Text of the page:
Vaughan, Robert (1808-1889)
Transcription of ‘Sketch’ In the Christian Messenger by Rev T Vaughan
Humble Methodist Saint
WHAT will be attempted in these sketches will be a short account of some saints, known to the writer, who, while quite as heroic as some more popular characters, moved in much more limited spheres.
I hope I shall not be accused of filial partiality, if, first of all, I name one with whom I associated from my birth. My father was a true saint, and one of the meekest spirits whose life and service ever adorned a village church. I have the less scruple in putting in the front the name of Robert Vaughan because – at the time of his death no memoir of him appeared in any of our church literature. Yet he was worthy. His deep and unaffected piety, his strict conscientiousness, his kindly spirit, his unostentatious service to our church entitle him to some slight recognition. The scene of his life and service, and of our early years was in the famous Oswestry Circuit, since divided into four. Our interest centred in the Moors Chapel. A good mile from this suburb of St. Martin’s was the hamlet – Rhosygadfa, – a name to be found on no map – in the centre of which was located a little thatched cottage, of very limited accommodation, and from the hearthstone of which on looking up, it was not impossible to study the stars. This humble cottage was the abode of Robert Vaughan. Though void of all architectural pretensions this dwelling was pre-eminently “The House of God.” Morning and evening prayer was made unceasing for the family, and for the church. My father’s tremulous voice, my mother’s more earnest tones went up in supplication, with strong crying and tears unto God on our behalf. The effect of these prayers has ever followed us, and is a precious heritage.
Before I was born my father was called to the office of local preacher. The Rev. Reuben Brown brought the requisite missive from the Quarterly Meeting, authorising him to preach the Word of Life in the villages. Never did such a commission come to one who accepted the position with a humbler estimate of his own fitness for such a work. The letter was laid before the Lord, and the work accepted with fear and trembling. By continued prayer and searching of the Scriptures, he filled the office for the long period of forty-five years. Following the plough, brushing the hedges, scraping the roads, and breaking stones were the avocations in which the beaten oil was prepared for the Sanctuary.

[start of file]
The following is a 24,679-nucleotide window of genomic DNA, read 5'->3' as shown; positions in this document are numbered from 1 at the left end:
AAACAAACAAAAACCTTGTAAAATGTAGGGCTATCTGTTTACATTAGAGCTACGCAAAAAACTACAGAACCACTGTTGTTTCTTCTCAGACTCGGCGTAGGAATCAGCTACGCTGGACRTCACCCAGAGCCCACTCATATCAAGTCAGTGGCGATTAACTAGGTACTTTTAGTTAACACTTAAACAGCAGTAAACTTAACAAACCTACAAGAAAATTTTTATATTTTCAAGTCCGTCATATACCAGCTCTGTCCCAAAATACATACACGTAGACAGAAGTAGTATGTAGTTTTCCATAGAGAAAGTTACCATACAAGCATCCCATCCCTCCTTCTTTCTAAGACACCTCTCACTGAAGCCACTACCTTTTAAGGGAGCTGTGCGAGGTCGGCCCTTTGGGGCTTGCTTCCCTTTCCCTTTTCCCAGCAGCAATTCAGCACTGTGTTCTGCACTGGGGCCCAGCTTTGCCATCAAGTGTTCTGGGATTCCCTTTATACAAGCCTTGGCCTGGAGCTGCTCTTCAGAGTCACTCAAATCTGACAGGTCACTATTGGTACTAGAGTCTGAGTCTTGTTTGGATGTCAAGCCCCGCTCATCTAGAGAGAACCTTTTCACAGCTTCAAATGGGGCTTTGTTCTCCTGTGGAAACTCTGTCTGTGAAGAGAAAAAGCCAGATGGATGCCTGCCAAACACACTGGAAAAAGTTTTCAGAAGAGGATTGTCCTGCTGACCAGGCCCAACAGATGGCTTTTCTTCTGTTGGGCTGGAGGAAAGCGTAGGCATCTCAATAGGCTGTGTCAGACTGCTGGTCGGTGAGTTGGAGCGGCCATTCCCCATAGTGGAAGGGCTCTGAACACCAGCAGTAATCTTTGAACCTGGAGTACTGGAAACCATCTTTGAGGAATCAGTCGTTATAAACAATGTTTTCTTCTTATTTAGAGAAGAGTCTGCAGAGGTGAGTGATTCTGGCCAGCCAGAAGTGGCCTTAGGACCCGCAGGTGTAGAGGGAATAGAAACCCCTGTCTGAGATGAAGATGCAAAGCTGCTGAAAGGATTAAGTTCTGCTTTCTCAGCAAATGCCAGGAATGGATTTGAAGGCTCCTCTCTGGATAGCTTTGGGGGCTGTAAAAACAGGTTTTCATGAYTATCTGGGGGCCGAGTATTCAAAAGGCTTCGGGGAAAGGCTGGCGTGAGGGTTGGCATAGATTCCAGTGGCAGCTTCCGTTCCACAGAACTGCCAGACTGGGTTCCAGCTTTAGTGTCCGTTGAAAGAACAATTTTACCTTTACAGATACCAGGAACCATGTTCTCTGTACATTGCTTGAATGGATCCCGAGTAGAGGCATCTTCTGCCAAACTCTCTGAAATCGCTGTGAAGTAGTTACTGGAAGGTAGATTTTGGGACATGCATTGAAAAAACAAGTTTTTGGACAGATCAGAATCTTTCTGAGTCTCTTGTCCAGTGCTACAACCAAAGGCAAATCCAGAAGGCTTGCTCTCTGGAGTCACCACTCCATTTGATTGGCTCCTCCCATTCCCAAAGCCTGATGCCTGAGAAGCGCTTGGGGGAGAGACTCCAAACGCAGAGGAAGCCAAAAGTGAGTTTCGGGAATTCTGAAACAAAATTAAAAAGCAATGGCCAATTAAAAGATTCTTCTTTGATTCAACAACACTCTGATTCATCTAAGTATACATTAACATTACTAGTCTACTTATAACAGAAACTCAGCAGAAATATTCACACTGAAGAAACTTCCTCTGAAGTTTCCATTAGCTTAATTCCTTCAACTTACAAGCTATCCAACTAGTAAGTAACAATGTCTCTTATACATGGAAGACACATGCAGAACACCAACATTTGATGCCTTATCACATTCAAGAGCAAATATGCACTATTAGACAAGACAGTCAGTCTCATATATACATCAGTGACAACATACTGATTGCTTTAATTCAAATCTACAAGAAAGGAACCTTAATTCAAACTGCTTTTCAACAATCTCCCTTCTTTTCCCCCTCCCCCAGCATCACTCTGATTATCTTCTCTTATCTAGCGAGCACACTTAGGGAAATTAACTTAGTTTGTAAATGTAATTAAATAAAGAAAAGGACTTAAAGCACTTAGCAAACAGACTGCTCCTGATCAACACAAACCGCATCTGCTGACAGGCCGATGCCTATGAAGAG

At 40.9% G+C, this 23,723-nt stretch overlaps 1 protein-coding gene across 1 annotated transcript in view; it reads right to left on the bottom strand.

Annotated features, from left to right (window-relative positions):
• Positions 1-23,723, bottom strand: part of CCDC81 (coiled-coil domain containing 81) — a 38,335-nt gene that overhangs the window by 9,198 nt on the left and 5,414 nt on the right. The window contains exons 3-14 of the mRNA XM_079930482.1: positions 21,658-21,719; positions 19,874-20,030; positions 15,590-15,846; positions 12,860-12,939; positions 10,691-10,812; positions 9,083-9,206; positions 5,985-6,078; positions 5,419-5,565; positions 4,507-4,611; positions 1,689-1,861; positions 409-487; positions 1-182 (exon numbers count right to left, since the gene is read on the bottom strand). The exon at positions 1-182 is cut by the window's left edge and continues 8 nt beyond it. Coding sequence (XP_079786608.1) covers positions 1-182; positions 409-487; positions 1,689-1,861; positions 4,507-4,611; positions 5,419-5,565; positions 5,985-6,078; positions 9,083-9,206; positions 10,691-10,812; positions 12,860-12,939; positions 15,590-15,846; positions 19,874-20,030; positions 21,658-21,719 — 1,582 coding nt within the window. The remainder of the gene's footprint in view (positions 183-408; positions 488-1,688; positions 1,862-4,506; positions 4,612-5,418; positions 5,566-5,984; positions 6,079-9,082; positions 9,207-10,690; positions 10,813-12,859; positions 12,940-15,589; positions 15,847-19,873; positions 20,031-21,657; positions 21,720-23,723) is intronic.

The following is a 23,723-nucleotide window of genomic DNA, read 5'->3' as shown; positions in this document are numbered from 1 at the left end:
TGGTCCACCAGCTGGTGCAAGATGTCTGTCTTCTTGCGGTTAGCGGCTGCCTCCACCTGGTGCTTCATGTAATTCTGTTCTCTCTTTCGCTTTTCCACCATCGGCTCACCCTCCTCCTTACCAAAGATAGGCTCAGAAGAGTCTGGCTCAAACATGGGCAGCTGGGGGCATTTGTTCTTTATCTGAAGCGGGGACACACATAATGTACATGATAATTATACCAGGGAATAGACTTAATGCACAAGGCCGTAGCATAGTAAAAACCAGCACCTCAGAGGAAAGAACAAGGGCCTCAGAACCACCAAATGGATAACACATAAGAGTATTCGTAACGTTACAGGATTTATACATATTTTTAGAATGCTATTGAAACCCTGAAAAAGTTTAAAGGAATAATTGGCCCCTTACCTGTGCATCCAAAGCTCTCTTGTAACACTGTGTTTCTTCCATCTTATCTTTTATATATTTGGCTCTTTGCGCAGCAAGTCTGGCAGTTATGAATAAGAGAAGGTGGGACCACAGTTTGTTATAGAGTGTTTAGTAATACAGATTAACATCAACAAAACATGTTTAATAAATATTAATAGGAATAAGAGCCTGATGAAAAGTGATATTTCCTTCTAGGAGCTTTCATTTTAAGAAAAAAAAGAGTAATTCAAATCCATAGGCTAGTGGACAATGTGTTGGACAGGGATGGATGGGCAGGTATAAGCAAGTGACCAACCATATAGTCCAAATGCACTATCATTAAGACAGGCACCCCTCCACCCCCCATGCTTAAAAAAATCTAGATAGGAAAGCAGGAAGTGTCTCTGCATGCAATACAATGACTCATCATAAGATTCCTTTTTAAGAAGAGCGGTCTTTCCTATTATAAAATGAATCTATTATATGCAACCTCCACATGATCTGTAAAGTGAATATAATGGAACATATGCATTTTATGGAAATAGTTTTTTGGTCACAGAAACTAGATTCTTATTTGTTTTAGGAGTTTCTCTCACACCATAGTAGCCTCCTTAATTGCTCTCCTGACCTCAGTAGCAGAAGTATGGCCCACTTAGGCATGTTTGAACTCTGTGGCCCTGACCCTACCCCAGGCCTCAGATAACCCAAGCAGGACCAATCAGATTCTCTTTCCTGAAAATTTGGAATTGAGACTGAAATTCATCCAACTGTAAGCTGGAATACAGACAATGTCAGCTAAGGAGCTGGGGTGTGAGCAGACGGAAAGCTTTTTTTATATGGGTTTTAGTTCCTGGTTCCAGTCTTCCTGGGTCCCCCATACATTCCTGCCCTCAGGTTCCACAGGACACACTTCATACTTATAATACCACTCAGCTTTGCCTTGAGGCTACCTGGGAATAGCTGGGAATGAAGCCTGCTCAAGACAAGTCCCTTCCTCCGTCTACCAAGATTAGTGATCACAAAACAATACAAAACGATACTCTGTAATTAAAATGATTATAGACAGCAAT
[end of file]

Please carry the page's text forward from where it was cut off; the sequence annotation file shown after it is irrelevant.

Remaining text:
His recognised abilities were not such as entitled him to be planned in the Circuit town, but of this there was no complaint. It was never thought of. Such an appointment would have over-whelmed him. We all knew at home, when he went into the chamber, before setting out for his appointment, that he was seeking the Divine Companionship in the duties he was about to undertake. There was no M.S. or notes in the pocket. But in addition to the preparation made in the fields, and in the home with the Bible on his knee, the messages he had to give were prayerfully pondered in the lanes, as he plodded the miles to the appointed places. Many of those appointments were six or eight miles distant: but they were conscientiously fulfilled. This meant some sacrifice, as for example in Harvest time, when all the other days were filled with severest toil. One thing was a perpetual pain to him, that the family resources were such as would not admit of silver, even the smallest coin, being given at the collection. Only in later life were circumstances made to bend to admit of this being done.
I dare say my mother might be considered the predominant ‘partner’ in the home. But for gentleness, purity, lovableness, my father excelled. He was a faithful husband, and an indulgent parent.
Family and other information
Robert was born on 15 October 1808 at Rhosygadfa, St Martins, Shropshire, to parents Robert and Elizabeth. He was baptised on 30 October 1808 at St Martins. Robert senior worked the land.
Census returns identify the following occupations for Robert.
- 1841 agricultural labourer
- 1851 agricultural labourer
- 1861 agricultural labourer
- 1871 labourer
- 1881 builder’s labourer
Robert married Marta Powell (abt 1811-1899) on 20 September 1836 at Oswestry, Shropshire. Census returns identify seven children.
- Mary (b1837)
- William (1839-1905)- a builder and joiner
- Elizabeth (b abt1845)
- John (1848-1917) – a gardener (1901)
- Thomas (1850-1918) – a PM Minister
- Ann (b abt1853)
- Edward (1858-1919) – a hardware dealer and carpenter (1901)
Robert died in late 1889 at North Meols, nr Southport, Lancashire.
Christian Messenger 1911/223
Census Returns and Births, Marriages & Deaths Registers